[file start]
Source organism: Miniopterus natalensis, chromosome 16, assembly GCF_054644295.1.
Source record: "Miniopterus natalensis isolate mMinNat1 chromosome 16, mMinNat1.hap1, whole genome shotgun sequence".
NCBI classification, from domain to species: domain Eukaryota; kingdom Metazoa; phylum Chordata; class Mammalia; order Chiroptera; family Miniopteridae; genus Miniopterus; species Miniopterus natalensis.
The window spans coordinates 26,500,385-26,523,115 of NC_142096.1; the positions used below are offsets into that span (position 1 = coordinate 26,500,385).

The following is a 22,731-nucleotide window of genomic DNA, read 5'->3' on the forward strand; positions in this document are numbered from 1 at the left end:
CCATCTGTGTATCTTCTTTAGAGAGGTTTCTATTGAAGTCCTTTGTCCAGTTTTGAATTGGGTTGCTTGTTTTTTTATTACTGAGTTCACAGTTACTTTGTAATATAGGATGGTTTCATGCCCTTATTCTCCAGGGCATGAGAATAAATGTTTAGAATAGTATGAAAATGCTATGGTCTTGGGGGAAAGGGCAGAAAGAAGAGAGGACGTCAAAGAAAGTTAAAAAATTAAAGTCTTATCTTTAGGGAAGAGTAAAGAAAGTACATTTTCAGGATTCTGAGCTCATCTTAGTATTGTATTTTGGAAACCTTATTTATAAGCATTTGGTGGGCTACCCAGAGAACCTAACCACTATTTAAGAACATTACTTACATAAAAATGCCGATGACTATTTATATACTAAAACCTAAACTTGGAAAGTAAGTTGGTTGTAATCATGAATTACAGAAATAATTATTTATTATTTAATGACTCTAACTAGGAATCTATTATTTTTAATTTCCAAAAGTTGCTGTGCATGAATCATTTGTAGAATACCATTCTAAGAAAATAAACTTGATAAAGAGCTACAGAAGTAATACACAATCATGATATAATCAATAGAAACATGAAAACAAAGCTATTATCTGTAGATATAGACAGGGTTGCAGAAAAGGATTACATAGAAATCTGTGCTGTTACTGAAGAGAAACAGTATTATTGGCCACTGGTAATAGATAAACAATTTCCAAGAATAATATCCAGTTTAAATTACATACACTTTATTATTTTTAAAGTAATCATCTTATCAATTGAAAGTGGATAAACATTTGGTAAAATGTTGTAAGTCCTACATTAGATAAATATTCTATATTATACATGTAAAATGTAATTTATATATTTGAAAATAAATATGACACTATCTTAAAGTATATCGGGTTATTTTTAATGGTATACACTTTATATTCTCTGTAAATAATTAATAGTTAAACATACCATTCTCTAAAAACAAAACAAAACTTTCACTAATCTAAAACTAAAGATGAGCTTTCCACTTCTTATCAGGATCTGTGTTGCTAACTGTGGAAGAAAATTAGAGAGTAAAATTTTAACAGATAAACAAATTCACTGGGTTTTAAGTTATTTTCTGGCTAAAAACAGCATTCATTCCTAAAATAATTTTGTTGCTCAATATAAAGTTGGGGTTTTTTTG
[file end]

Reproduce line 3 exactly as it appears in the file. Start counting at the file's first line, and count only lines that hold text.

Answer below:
NCBI classification, from domain to species: domain Eukaryota; kingdom Metazoa; phylum Chordata; class Mammalia; order Chiroptera; family Miniopteridae; genus Miniopterus; species Miniopterus natalensis.